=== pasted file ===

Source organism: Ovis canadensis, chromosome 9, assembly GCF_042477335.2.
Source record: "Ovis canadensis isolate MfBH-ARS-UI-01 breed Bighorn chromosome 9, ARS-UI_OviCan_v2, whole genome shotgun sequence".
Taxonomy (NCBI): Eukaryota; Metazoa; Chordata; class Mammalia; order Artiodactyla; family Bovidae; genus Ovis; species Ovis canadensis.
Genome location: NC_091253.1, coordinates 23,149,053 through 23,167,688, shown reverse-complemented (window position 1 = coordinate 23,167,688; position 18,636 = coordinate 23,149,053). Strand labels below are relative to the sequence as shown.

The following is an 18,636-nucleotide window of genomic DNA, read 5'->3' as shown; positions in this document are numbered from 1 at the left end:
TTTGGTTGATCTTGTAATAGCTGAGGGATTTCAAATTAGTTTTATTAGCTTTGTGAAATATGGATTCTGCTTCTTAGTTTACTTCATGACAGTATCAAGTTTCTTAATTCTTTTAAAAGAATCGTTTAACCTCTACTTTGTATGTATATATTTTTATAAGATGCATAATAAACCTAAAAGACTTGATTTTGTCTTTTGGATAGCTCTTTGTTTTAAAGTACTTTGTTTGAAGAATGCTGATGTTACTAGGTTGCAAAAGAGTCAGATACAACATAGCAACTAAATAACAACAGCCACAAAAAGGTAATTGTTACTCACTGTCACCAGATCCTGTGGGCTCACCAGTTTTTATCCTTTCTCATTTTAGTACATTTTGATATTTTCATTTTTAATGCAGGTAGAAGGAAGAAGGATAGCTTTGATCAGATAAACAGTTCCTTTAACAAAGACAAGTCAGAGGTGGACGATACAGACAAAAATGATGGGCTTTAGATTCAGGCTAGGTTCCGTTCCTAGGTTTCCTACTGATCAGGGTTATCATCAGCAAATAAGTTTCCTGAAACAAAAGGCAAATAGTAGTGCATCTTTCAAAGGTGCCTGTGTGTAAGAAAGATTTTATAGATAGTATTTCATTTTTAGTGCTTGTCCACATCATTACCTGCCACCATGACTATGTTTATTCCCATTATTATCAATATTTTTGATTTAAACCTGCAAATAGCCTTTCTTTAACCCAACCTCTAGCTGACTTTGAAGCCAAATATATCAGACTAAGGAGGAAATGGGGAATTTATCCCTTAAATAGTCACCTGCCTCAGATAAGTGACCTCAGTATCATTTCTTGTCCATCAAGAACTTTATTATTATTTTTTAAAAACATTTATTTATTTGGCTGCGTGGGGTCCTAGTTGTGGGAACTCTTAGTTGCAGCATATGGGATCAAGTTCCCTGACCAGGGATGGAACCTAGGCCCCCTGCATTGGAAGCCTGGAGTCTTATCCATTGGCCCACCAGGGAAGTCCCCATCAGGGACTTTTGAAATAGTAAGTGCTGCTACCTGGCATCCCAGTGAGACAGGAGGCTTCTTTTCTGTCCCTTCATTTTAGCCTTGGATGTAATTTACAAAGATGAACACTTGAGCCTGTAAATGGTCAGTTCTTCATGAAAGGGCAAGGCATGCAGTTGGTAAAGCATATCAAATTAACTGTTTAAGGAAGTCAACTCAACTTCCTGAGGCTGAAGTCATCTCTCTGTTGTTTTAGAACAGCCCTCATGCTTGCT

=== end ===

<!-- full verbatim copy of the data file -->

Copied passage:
Source organism: Ovis canadensis, chromosome 9, assembly GCF_042477335.2.
Source record: "Ovis canadensis isolate MfBH-ARS-UI-01 breed Bighorn chromosome 9, ARS-UI_OviCan_v2, whole genome shotgun sequence".
Taxonomy (NCBI): Eukaryota; Metazoa; Chordata; class Mammalia; order Artiodactyla; family Bovidae; genus Ovis; species Ovis canadensis.
Genome location: NC_091253.1, coordinates 23,149,053 through 23,167,688, shown reverse-complemented (window position 1 = coordinate 23,167,688; position 18,636 = coordinate 23,149,053). Strand labels below are relative to the sequence as shown.

The following is an 18,636-nucleotide window of genomic DNA, read 5'->3' as shown; positions in this document are numbered from 1 at the left end:
TTTGGTTGATCTTGTAATAGCTGAGGGATTTCAAATTAGTTTTATTAGCTTTGTGAAATATGGATTCTGCTTCTTAGTTTACTTCATGACAGTATCAAGTTTCTTAATTCTTTTAAAAGAATCGTTTAACCTCTACTTTGTATGTATATATTTTTATAAGATGCATAATAAACCTAAAAGACTTGATTTTGTCTTTTGGATAGCTCTTTGTTTTAAAGTACTTTGTTTGAAGAATGCTGATGTTACTAGGTTGCAAAAGAGTCAGATACAACATAGCAACTAAATAACAACAGCCACAAAAAGGTAATTGTTACTCACTGTCACCAGATCCTGTGGGCTCACCAGTTTTTATCCTTTCTCATTTTAGTACATTTTGATATTTTCATTTTTAATGCAGGTAGAAGGAAGAAGGATAGCTTTGATCAGATAAACAGTTCCTTTAACAAAGACAAGTCAGAGGTGGACGATACAGACAAAAATGATGGGCTTTAGATTCAGGCTAGGTTCCGTTCCTAGGTTTCCTACTGATCAGGGTTATCATCAGCAAATAAGTTTCCTGAAACAAAAGGCAAATAGTAGTGCATCTTTCAAAGGTGCCTGTGTGTAAGAAAGATTTTATAGATAGTATTTCATTTTTAGTGCTTGTCCACATCATTACCTGCCACCATGACTATGTTTATTCCCATTATTATCAATATTTTTGATTTAAACCTGCAAATAGCCTTTCTTTAACCCAACCTCTAGCTGACTTTGAAGCCAAATATATCAGACTAAGGAGGAAATGGGGAATTTATCCCTTAAATAGTCACCTGCCTCAGATAAGTGACCTCAGTATCATTTCTTGTCCATCAAGAACTTTATTATTATTTTTTAAAAACATTTATTTATTTGGCTGCGTGGGGTCCTAGTTGTGGGAACTCTTAGTTGCAGCATATGGGATCAAGTTCCCTGACCAGGGATGGAACCTAGGCCCCCTGCATTGGAAGCCTGGAGTCTTATCCATTGGCCCACCAGGGAAGTCCCCATCAGGGACTTTTGAAATAGTAAGTGCTGCTACCTGGCATCCCAGTGAGACAGGAGGCTTCTTTTCTGTCCCTTCATTTTAGCCTTGGATGTAATTTACAAAGATGAACACTTGAGCCTGTAAATGGTCAGTTCTTCATGAAAGGGCAAGGCATGCAGTTGGTAAAGCATATCAAATTAACTGTTTAAGGAAGTCAACTCAACTTCCTGAGGCTGAAGTCATCTCTCTGTTGTTTTAGAACAGCCCTCATGCTTGCT